In addition, the Medical Center looks different and is restricted to one of three entry points with the overall footprint looking different. Anyone entering the hospital will have a temperature check. This minimizes employee and patient risk. The hospital has separated the Fleet mission and Fleet members from the general authorized healthcare patients. Patients who believe they have COVID-19 are directed to the COVID-19 tent for testing. The tent is fully wired (with technology and medical equipment) to care for the needs of the potentially infected patient.
ECM: Since COVID-19 is a virus without an immunization or cure currently available along with the fact that the virus mutates as it spreads, what has been the treatment method for the virus at the Medical Center?
Captain Smith: The majority of the infected do not require hospitalization and are managed from a home care setting. The spread of COVID-19 has no common thread. Science is attempting to do in 20 months what normally takes years of research and development. It is possible that science has not caught up with facts.
ECM: Are there any specific general or specialty clinics that are currently unable to operate due to COVID-19?
Captain Smith: The Medical Center is pretty much doing now what was previously done in a pre-COVID-19 medical environment. Services have not been cut down as the various medical clinics continue to operate. The Naval Medical Center, San Diego is a tertiary (regional) medical center (for the military and veterans) – we do just about anything. The first month of the pandemic, the entire health system shut down. Currently the Naval Medical Center San Diego has no (major) issues as services continued (throughout the pandemic). At the same time, one of the key factors that need to be worked on is the backlog of services, surgeries, and how the Medical Center will address the global healthcare issues. The Naval Medical Center San Diego needs time.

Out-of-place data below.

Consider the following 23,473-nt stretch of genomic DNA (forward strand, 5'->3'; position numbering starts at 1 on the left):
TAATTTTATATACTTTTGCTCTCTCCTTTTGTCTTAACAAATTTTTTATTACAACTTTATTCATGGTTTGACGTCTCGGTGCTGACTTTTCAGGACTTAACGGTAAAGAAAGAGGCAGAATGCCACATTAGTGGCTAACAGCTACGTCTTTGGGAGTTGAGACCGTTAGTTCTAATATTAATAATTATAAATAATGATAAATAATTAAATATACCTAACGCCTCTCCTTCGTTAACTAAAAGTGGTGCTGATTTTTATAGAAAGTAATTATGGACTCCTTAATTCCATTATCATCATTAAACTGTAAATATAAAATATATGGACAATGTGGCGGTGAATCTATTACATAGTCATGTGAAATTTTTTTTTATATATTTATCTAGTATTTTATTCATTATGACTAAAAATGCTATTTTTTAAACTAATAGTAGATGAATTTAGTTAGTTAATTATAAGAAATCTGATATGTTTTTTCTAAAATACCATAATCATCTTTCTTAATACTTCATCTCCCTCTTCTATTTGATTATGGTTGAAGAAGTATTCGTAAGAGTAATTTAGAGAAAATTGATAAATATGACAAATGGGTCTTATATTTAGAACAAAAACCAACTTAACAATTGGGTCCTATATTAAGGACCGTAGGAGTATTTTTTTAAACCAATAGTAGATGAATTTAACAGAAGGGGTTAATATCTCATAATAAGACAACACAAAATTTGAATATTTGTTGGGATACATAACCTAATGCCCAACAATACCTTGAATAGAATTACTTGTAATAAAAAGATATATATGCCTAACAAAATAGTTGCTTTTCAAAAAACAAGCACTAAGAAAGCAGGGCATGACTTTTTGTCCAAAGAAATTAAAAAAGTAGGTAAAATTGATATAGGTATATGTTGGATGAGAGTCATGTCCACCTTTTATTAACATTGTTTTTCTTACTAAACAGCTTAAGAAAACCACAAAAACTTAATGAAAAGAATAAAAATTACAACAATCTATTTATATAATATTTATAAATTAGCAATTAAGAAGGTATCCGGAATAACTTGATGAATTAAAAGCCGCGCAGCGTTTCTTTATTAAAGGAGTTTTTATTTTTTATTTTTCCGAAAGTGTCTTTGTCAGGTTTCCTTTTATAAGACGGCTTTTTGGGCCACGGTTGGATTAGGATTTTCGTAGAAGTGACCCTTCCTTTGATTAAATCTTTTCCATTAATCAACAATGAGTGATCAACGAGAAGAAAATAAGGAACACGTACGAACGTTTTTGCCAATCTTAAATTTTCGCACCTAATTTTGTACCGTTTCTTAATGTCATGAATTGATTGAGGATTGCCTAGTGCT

ECM: With the need for round the clock childcare for medical staff, how is your medical center responding to employees’ childcare needs or lack of childcare during this pandemic? This is based upon the fact that much of the overall military childcare system is either shut down or has reduced service hours according to discussions with Navy childcare facilities. Has this been considered in the phase in plan for employees?
Captain Smith: As a pediatrician, I can say that a child’s job is to find viruses and spread the germs. This is what happens in childcare centers creating a need to monitor the installation childcare facilities. The Navy is aware of the need for employee childcare and is working with staff to address the reduction in available childcare services on the installation.
ECM: Based upon the current modifications to medical operations, will the hospital continue to operate using the modifications (i.e. telehealth/medicine appointment, teleworks, and other innovations) to maintain your current workforce? Also, will the Navy continue to operate utilizing the current modifications to healthcare delivery and employee engagement?
Captain Smith: As we are a medical center, we have begun to use telemedicine and virtual appointments for care not requiring face to face appointment. This includes mental health, primary care, and other services.